The “Storytelling” Niche for Writers That Brings You $1,500 to $2,000 Per Project

This week, we’re getting to know some of the heavy hitters in the B2B writing world.

So today, I’d like to introduce you to Casey Hibbard. If you recall, I wrote to you last month about the value of being a good storyteller—that it can push your writing business toward soaring profits.

Thanks to their job flexibility, Casey and her family spent six months in Summit County, Colorado, just for the experience.

Casey is a terrific example of that. She’s taken the B2B writing world by storm with her ability to tell a good story. In fact, she’s built a six-figure writing career out of telling stories through case studies.

Case studies are basically “success stories” about a company’s product or service. Think of it like a longer, professionally written testimonial or a “customer review” presented and crafted as a story.

You can bet Casey’s success has given her the kind of freedom most writers dream of. For starters, she and her husband hand-picked where they wanted to live, settling on a small town in Colorado.

When I asked Casey her advice on how to write good stories, she said, “Pay attention to storytelling. It’s actually everywhere: newspapers, books, magazines, TV, movies, and conversation. The principles of strong storytelling are universal and everywhere you find great writing. There are infinite ways to tell a story, so notice what works in laying out a story that’s compelling.”

As Casey puts it, you’d probably enjoy writing case studies if you like storytelling, develop a knack for interviewing, and enjoy working virtually. Because even if your client is local to you, chances are, their customers (the people you’d be interviewing) are not.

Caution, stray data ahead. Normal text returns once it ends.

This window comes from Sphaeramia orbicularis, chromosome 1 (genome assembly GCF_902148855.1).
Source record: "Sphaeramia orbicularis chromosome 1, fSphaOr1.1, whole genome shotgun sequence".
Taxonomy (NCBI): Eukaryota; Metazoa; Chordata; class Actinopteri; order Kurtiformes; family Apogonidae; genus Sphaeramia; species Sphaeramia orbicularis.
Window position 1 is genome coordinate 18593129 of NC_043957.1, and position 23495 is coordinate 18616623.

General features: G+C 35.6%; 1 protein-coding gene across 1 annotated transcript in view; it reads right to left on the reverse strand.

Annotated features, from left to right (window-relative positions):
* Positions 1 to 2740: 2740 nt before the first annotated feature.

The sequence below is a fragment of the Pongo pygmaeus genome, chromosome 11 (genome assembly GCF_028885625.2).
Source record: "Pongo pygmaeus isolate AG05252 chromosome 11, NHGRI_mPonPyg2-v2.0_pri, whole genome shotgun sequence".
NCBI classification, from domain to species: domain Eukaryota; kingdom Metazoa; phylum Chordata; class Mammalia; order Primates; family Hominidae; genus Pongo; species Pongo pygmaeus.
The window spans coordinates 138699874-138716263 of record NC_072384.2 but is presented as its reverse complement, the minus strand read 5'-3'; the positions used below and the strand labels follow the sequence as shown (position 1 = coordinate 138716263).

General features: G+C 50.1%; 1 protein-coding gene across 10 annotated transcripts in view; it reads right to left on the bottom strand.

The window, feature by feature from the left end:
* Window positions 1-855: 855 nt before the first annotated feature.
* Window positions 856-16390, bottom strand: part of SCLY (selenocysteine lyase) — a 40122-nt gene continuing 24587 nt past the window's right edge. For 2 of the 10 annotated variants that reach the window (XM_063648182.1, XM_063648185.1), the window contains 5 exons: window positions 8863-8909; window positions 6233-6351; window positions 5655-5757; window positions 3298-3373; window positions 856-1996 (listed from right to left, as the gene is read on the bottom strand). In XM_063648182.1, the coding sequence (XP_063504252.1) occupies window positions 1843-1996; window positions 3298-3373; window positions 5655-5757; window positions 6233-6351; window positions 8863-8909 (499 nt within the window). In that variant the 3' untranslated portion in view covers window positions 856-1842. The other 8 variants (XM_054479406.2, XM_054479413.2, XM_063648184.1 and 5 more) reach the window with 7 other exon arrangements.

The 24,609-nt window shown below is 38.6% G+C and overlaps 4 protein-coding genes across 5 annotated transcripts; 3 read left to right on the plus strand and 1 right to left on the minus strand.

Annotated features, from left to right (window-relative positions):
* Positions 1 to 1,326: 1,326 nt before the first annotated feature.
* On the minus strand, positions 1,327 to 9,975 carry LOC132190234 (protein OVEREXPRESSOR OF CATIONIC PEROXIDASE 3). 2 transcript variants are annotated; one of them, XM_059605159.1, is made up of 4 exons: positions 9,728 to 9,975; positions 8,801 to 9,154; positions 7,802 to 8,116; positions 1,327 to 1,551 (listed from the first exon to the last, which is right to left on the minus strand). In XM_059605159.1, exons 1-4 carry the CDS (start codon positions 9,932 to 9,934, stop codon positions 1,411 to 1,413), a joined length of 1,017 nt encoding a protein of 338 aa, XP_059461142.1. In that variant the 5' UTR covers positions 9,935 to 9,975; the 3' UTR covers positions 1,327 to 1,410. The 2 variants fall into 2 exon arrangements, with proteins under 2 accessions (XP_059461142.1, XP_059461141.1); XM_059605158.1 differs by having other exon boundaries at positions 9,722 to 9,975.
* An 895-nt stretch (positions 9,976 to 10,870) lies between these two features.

Here are her tips for getting started in writing case studies:

  1. Read examples of customer case studies online to get a feel for how they flow. Check out these AWAI case studies of successful copywriters, including part-time writer Chris Allsop, father-of-seven Steve Coombes, and novelist Pat McCord.
  2. Learn how to interview. Begin with friends and family members. Think about something you don’t know about them, such as the story of your grandmother’s childhood. Draft a list of questions and start the conversation.
  3. Write up the answers you got in story form. Aim for about two pages, and tweak it so it sheds light on a certain accomplishment or experience.

Read Casey’s full interview here, and learn more about case studies from this article. And if you have any questions about writing case studies, ask them here.

I’ll be back tomorrow to share some insight on writer- and marketer-extraordinaire, Bob Bly.

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Published: July 2, 2015

2 Responses to “The “Storytelling” Niche for Writers That Brings You $1,500 to $2,000 Per Project”

  1. loved reading this article about stories. would like to do some kind of a business writing 'back stories' about business owners and their clients. who they really are. also, would like to have people enter their personal stories as i ask for particular topics. would also enjoy the interviewing aspec.

    all this is still just in the 'idea' section of my imagination although i've purchased the doman, thanks for your return comments

    Guest (sherry)

  2. As a novelist and freelance writer, I'm very interested in case studies. I've gone through some training with Steve Slaunwhite. How do I get clients to write for? That seems to be the most difficult part of getting started.

    Wayne W

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